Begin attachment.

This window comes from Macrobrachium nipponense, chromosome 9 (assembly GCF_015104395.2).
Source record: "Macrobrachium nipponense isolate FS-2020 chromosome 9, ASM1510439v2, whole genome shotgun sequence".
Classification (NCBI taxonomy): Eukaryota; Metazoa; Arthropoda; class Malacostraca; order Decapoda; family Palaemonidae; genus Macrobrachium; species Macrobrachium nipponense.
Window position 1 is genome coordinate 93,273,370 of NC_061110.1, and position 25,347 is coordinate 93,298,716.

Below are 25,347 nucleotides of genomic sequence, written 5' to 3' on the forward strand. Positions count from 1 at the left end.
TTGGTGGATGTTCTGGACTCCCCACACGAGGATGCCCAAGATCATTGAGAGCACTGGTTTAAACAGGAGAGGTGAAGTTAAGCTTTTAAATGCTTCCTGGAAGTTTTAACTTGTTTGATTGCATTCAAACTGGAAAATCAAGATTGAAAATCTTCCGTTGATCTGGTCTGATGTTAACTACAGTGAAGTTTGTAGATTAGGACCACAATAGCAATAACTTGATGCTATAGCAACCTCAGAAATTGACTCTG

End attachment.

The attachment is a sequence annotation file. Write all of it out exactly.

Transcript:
This window comes from Macrobrachium nipponense, chromosome 9 (assembly GCF_015104395.2).
Source record: "Macrobrachium nipponense isolate FS-2020 chromosome 9, ASM1510439v2, whole genome shotgun sequence".
Classification (NCBI taxonomy): Eukaryota; Metazoa; Arthropoda; class Malacostraca; order Decapoda; family Palaemonidae; genus Macrobrachium; species Macrobrachium nipponense.
Window position 1 is genome coordinate 93,273,370 of NC_061110.1, and position 25,347 is coordinate 93,298,716.

Below are 25,347 nucleotides of genomic sequence, written 5' to 3' on the forward strand. Positions count from 1 at the left end.
TTGGTGGATGTTCTGGACTCCCCACACGAGGATGCCCAAGATCATTGAGAGCACTGGTTTAAACAGGAGAGGTGAAGTTAAGCTTTTAAATGCTTCCTGGAAGTTTTAACTTGTTTGATTGCATTCAAACTGGAAAATCAAGATTGAAAATCTTCCGTTGATCTGGTCTGATGTTAACTACAGTGAAGTTTGTAGATTAGGACCACAATAGCAATAACTTGATGCTATAGCAACCTCAGAAATTGACTCTG